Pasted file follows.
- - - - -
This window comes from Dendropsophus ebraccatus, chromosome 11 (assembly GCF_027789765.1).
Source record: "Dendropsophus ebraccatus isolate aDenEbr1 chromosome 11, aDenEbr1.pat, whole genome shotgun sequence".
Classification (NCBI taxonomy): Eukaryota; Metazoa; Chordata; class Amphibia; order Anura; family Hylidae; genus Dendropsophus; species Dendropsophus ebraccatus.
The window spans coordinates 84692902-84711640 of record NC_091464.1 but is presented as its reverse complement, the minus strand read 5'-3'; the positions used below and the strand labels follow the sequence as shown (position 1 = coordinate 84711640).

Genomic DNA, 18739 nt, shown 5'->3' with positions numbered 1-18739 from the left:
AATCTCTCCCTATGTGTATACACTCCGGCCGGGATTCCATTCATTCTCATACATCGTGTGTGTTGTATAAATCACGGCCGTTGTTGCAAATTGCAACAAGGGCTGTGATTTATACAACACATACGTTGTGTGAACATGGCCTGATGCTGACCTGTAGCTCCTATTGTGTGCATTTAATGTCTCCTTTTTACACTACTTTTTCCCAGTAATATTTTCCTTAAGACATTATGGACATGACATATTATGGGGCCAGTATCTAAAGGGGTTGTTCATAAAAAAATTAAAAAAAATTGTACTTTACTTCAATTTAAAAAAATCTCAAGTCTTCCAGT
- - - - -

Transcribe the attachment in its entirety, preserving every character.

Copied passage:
This window comes from Dendropsophus ebraccatus, chromosome 11 (assembly GCF_027789765.1).
Source record: "Dendropsophus ebraccatus isolate aDenEbr1 chromosome 11, aDenEbr1.pat, whole genome shotgun sequence".
Classification (NCBI taxonomy): Eukaryota; Metazoa; Chordata; class Amphibia; order Anura; family Hylidae; genus Dendropsophus; species Dendropsophus ebraccatus.
The window spans coordinates 84692902-84711640 of record NC_091464.1 but is presented as its reverse complement, the minus strand read 5'-3'; the positions used below and the strand labels follow the sequence as shown (position 1 = coordinate 84711640).

Genomic DNA, 18739 nt, shown 5'->3' with positions numbered 1-18739 from the left:
AATCTCTCCCTATGTGTATACACTCCGGCCGGGATTCCATTCATTCTCATACATCGTGTGTGTTGTATAAATCACGGCCGTTGTTGCAAATTGCAACAAGGGCTGTGATTTATACAACACATACGTTGTGTGAACATGGCCTGATGCTGACCTGTAGCTCCTATTGTGTGCATTTAATGTCTCCTTTTTACACTACTTTTTCCCAGTAATATTTTCCTTAAGACATTATGGACATGACATATTATGGGGCCAGTATCTAAAGGGGTTGTTCATAAAAAAATTAAAAAAAATTGTACTTTACTTCAATTTAAAAAAATCTCAAGTCTTCCAGT